Sunday, July 17, 2011
Sandy Bridge Buyer’s Guide
Intel released its second-generation Core CPUs back in January. Unfortunately, the excitement generated by the release of the fastest mainstream desktop processors was quickly dampened by the Cougar Point chipset recall.
To be clear, this issue affected only the earliest Sandy Bridge-compatible motherboards, and not the Sandy Bridge CPUs themselves. This issue is now fixed—there are no defective motherboards available through reputable North American retailers like Newegg and Amazon. In the almost half-year since the initial Sandy Bridge CPU release, the platform has matured, with CPU variants available for almost every budget and a number of niches, as well as motherboard chipsets with a variety of feature sets and in form factors from mini-ITX to extended-ATX. Succinctly, the second-gen Core CPUs are astonishingly powerful and sip electricity. As Anand aptly described them, “architecturally it’s the biggest change we’ve seen since Conroe.” I agree with Anand—not since I upgraded from an AMD Athlon X2 3800+ to an Intel Core 2 Duo E6600 at the end of 2006 have I been so impressed by a new CPU as I have by the Core i7-2600K.
This is the first guide I’ve written for AnandTech that will not be ‘fair and balanced’ for both AMD and Intel. I hoped this month’s guide would detail higher-end builds featuring and comparing AMD’s Bulldozer CPUs and Intel’s Core i5 and i7 chips, but unfortunately, AMD’s release of its high-end desktop Bulldozer SKUs is now delayed until September. The midrange Llano desktop APUs are scheduled for retail availability in early July, and Llano-based laptops are already showing up here and there online (though as of the time of writing, they are not available for actual sale). Thus, AMD’s entire product line will be refreshed within the next few months. With the imminent release of radically new APUs and no currently available AMD CPUs that can compete with Intel’s higher-end CPUs, this month’s guide focuses on the second-generation Intel Core processors. I simply don’t think it makes much sense to build an AMD system at least until Llano’s desktop release—unless you need a budget rig and you need it right now. And lest I be accused of favoritism, next month’s guide will likely focus on Llano-based desktop computers.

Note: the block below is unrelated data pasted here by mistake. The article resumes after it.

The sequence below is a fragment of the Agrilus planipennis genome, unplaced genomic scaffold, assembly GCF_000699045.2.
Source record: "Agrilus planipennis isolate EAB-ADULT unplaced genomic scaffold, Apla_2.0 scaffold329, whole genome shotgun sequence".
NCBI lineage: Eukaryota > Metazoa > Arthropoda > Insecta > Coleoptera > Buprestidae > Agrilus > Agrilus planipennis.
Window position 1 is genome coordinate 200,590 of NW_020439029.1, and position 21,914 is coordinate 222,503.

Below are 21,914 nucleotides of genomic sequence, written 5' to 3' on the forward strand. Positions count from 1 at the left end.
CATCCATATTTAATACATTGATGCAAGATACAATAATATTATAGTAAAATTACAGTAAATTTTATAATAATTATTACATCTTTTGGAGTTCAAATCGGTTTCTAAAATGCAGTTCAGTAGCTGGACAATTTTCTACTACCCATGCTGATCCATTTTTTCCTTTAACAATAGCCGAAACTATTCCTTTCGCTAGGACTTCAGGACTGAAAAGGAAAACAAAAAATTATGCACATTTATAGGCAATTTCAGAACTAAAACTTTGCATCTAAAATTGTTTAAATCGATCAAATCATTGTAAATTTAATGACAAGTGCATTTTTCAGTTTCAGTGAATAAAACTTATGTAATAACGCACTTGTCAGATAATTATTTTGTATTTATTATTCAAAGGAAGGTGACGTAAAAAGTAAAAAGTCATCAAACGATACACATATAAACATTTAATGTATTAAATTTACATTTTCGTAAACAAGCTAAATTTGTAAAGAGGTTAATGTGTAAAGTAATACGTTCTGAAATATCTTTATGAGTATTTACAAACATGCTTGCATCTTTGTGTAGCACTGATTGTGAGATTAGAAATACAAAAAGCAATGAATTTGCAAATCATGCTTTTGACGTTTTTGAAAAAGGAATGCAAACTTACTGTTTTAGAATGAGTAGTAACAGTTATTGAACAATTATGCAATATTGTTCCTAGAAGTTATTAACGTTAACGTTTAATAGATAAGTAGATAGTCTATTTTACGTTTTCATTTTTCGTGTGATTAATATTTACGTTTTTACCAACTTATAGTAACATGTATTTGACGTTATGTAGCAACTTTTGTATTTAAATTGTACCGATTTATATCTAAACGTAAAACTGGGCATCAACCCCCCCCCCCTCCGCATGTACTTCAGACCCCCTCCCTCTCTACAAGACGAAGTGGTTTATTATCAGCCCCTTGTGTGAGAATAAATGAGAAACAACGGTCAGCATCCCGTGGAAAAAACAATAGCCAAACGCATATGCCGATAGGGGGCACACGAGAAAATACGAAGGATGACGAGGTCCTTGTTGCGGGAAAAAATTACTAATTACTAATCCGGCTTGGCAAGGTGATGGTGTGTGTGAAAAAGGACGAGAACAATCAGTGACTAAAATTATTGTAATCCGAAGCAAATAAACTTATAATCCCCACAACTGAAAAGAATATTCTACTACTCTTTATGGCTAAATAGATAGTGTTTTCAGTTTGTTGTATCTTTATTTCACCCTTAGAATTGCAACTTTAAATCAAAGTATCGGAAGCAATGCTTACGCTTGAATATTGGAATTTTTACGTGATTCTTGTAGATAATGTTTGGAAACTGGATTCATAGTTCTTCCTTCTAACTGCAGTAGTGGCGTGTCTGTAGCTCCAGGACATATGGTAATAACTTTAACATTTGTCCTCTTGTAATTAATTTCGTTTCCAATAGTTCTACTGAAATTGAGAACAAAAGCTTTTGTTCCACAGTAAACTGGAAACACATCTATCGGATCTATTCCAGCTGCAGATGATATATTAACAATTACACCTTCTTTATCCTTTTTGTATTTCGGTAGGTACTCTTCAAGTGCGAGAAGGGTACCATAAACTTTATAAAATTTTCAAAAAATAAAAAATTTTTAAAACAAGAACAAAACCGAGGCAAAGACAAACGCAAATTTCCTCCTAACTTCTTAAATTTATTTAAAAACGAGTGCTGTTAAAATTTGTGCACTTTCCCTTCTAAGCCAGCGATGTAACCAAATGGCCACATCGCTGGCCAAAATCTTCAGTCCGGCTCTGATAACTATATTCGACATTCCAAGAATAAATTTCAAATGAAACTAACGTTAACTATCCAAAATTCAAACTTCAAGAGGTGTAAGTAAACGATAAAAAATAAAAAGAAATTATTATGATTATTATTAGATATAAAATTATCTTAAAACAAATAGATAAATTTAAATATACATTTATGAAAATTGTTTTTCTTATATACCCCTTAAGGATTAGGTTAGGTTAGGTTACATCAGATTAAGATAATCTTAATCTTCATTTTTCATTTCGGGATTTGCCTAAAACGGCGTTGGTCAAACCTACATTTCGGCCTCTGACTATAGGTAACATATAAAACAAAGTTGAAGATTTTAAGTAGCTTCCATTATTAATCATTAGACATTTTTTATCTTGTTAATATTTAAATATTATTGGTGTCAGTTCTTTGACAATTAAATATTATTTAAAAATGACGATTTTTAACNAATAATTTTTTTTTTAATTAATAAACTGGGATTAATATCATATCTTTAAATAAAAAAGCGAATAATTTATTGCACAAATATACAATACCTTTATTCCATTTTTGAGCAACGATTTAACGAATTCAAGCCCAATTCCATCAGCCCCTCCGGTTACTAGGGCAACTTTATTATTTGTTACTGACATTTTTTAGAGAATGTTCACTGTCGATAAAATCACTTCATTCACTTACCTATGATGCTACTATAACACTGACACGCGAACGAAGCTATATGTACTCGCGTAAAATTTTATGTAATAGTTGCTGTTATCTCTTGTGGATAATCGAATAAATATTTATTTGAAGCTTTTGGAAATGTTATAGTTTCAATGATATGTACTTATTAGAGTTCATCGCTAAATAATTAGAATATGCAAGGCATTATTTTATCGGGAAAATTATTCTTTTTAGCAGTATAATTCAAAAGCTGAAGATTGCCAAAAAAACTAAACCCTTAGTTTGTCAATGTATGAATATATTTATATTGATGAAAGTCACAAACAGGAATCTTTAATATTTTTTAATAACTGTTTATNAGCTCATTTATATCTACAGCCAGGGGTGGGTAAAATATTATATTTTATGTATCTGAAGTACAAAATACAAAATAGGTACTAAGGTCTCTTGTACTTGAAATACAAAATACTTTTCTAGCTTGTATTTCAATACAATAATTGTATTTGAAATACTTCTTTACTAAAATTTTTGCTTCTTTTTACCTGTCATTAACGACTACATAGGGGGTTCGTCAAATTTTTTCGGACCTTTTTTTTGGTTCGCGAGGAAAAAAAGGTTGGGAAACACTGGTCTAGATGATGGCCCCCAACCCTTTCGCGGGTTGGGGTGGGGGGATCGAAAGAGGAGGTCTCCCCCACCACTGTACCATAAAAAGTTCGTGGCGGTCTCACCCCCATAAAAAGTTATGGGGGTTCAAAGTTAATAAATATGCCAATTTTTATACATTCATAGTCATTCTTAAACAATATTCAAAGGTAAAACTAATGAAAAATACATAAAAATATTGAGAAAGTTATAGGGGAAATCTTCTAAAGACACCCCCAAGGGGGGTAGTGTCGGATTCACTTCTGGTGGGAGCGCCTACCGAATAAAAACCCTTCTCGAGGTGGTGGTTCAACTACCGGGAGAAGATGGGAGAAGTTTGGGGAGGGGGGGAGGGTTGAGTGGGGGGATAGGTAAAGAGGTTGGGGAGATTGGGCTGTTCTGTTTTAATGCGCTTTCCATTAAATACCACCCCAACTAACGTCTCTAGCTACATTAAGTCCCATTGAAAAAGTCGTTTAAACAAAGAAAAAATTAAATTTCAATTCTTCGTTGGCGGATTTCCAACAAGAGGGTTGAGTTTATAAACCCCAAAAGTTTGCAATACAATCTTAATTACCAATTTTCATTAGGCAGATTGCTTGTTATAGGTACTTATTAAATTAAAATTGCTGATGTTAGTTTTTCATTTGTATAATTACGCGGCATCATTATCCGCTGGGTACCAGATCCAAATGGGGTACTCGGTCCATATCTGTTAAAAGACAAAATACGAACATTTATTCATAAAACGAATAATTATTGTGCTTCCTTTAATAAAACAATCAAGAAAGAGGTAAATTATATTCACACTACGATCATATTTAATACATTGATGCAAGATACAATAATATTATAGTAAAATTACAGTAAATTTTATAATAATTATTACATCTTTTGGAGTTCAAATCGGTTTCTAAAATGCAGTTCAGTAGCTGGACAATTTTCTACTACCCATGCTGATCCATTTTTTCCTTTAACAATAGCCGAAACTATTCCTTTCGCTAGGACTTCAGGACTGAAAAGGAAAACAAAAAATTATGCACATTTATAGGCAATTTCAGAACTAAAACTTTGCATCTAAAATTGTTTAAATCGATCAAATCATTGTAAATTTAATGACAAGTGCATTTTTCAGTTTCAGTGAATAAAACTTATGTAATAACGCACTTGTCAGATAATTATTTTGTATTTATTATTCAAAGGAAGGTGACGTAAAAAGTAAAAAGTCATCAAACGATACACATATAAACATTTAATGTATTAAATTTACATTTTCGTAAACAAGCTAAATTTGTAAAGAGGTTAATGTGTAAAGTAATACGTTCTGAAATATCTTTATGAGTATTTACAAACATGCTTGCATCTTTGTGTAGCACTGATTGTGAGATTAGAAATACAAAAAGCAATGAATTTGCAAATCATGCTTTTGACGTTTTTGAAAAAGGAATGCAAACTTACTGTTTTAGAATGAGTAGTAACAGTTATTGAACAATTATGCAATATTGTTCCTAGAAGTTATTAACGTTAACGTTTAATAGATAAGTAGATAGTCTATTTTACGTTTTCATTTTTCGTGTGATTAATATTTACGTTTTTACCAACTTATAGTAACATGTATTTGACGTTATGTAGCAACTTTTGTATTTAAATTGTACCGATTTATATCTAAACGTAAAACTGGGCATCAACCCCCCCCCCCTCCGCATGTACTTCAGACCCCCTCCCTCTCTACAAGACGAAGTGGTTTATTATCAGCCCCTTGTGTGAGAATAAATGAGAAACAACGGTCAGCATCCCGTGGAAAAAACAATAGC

It’s also a great time to build an Intel-based computer. The successor to LGA 1155 (the Sandy Bridge socket), LGA 2011, is not due out until late this year, and looks to supersede LGA 1366 at Intel’s highest-end of the desktop CPU spectrum. Other than supporting Sandy Bridge-E CPUs, LGA 2011 will offer PCIe 3 (which current GPUs can’t take advantage of) and native USB 3.0 (even though third-party USB 3.0 controllers are already shipping on many Intel and AMD motherboards). Considering how capable the Core i5-2500K and Core i7-2600K are today, it’s unlikely Sandy Bridge-E will field any model that’s astonishingly faster than what’s already available. Thus, if you buy a Core i7-2600K now, you’ll be at the near pinnacle of desktop computing for at least 5-6 months. I think there are times to buy and times to wait. It’s a bad idea to buy right before a lineup refresh (as is the case with AMD today), but it’s also unwise to delay building a system to hold out for the next big thing when that’s half a year away and unlikely to be that much better!